pulp (2006-25)

Close Encounters of Her Own Kind

Knoxvillian Angie Vicars releases a charming collection of essays

by Jeanne McDonald

Angie Vicars is the funny little sister you never had but always longed for. Little, because, well, she is little, but she’s always coming up with enormous metaphors for life, thus sort of evening things out. And funny, because her revelations about any event, even an event as uneventful as a traffic ticket, can make you laugh because you’ve been there, you’ve had your ticket, too.

She’s the Catherine Keener character in Lovely and Amazing , the one who makes miniature chairs and tries to sell them in gift shops and then fires the f-word at retailers who don’t appreciate her art. She has a vulnerability that’s endearing, yet there’s that tough center that–yeah–holds. In short, Angie Vicars speaks for you , only maybe a little more articulately. And, petite though she may be, Vicars comes out as bigger than life in My Barbie Was an Amputee (Celtic Cat Publishing, Knoxville, $15), her newly released book of essays, many of which originally appeared in Metro Pulse.

The good thing about a book of essays is that you can read a few, turn out the light, and read some more the next night. The bad thing about Vicars’ essays, though, is that they are so funny and appealing that you can’t close the book until you finish, and by then, you’re hungry for more. Which, actually, might come soon, because you get the feeling that every single incident in her life, no matter how seemingly inconsequential, gives her inspiration for explication, and you find yourself hoping she’s making notes. Daily. Hourly. For example, take the essay “Thirty Something,” which is essentially about becoming an adult: “I’m eating vegetables now,” she says. “I have a counter full of facial products... I joined a gym... I use the word ‘buff’ to describe myself. I’m even in a prayer support group. That means several people are trying to figure out what to do with my life.”

Even pain comes off as a subject for Vicars’ offbeat humor. When she leans over to pet her cat, pulls a muscle and suffers unbearable back pain, she starts asking everybody—friends, strangers, doctors, nurses, rehab people—to shoot her and get her out of her misery. Not with a needle, but a revolver. “Where are your values these days, people?” she whines. “You’ll drive by and shoot a perfect stranger standing on the corner. . . You’ll shoot somebody who catches you doing something illegal. But you won’t shoot your friend who’s been asking politely all day. Were you raised in a barn? That is just so rude.”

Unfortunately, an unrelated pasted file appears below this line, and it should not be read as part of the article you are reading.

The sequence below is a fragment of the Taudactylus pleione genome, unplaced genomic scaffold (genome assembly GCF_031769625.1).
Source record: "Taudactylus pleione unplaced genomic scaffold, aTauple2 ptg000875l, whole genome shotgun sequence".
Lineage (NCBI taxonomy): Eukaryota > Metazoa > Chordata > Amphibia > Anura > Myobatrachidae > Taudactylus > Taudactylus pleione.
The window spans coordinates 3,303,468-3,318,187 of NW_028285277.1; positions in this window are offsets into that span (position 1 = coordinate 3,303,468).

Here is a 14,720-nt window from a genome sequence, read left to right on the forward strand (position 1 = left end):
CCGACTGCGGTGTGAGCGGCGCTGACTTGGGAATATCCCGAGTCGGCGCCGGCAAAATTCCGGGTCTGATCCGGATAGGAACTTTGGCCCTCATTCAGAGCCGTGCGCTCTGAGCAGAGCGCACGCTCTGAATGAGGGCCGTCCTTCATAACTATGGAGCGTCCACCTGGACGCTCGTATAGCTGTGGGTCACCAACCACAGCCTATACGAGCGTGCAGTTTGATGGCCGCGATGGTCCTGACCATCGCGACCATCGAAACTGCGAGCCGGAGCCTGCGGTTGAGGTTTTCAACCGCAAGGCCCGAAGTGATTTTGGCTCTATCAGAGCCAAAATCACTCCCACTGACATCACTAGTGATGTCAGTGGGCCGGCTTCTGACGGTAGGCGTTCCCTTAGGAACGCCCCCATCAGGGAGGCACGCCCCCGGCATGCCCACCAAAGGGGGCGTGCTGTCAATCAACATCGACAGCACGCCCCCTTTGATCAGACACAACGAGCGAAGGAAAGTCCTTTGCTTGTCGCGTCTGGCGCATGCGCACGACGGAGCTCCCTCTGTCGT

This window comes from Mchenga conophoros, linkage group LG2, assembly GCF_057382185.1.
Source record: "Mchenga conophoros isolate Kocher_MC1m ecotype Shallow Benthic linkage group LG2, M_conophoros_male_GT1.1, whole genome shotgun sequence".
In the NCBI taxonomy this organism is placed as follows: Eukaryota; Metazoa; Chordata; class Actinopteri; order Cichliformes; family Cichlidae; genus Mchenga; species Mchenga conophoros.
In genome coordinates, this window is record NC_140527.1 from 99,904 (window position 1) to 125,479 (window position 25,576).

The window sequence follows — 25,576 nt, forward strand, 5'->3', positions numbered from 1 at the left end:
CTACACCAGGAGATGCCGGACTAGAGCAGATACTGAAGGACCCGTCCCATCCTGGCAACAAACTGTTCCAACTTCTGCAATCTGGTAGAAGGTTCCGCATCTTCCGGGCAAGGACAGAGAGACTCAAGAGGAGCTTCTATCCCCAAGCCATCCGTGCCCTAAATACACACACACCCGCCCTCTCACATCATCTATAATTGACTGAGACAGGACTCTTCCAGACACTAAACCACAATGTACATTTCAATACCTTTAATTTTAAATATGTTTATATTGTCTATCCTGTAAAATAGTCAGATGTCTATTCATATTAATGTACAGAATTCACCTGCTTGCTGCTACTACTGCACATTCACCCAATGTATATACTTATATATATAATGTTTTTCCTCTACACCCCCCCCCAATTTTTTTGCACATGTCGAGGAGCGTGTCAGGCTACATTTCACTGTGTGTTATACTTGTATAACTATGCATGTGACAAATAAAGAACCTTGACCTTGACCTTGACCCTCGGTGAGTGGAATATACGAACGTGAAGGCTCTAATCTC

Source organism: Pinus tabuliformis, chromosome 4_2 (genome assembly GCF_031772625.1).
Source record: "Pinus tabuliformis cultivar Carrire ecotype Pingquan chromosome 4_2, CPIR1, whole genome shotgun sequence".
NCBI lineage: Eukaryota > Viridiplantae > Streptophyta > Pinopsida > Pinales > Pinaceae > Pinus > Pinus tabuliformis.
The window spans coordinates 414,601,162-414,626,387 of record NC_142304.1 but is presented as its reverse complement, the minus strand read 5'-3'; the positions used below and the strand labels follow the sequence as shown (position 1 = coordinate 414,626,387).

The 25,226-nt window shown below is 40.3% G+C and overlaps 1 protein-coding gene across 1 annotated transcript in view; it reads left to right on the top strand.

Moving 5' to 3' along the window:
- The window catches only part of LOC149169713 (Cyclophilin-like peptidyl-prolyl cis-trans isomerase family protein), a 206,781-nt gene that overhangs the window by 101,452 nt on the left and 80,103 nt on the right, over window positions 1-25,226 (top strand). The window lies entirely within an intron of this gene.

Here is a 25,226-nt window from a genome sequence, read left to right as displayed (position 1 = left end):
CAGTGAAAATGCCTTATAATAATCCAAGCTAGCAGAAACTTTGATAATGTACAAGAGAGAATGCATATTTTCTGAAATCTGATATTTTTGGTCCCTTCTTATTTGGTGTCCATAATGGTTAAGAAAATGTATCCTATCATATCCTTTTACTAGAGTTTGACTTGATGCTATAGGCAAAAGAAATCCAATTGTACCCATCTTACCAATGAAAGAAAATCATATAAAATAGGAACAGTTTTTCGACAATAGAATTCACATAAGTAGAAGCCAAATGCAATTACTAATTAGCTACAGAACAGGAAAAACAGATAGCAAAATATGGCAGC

A lot of Knoxvillians know Angie Vicars as the former community relations director at the old Bookstar, which later morphed into the venue for Barnes and Noble. You remember: She was the pretty little dark-haired girl with the shy exterior who was always helping you find some obscure title or showing you where your favorite poet’s new release was shelved. What you couldn’t know was that quite possibly at that very moment, she was bursting with irreverent and arcane information, or suppressing a secret laugh at some weird observation of her own as she calmly flipped through Books in Print to accommodate your query. And most likely you also didn’t realize that she had a Master of Fine Arts in screen writing from the University of Miami or that she was a published poet, or, furthermore, that she had written a novel, Treat (Haworth Press, Inc., 2001), or that she now produces a prize-winning website for WATE.

The Barbie book changes all that by letting you enter her complicated mind, a mind that attracts trivia as surely as if her temporal lobe were made of Velcro. By the time you get to the last essay, called “The Suck Factor,” you identify so closely with Vicars that you want her to like all your friends, although she might not know them, and to agree with your evaluations of places and events that you deem admirable. That’s why it’s good that in “Suck” it turns out that she loves Knoxville, and so do her friends, some of whom you actually do know. “What you should believe,” she writes, “is that I could afford to live here and write while I worked retail till I got a real job. Throw in there that I love the Smoky Mountains, polluted as they are. . . And I love my memories of the West Hills IHOP, when it was plastered with paintings of Jesus on the cross and a different waitress every week called me ‘honey.’ Whenever your straw hits the bottom of your drink,” she says in her inimitable, inventive fashion, “someone else just moved to Knoxville.”

Let’s just hope that Vicars stays around to help us keep loving our quirky little city from her beautifully tilted perspective.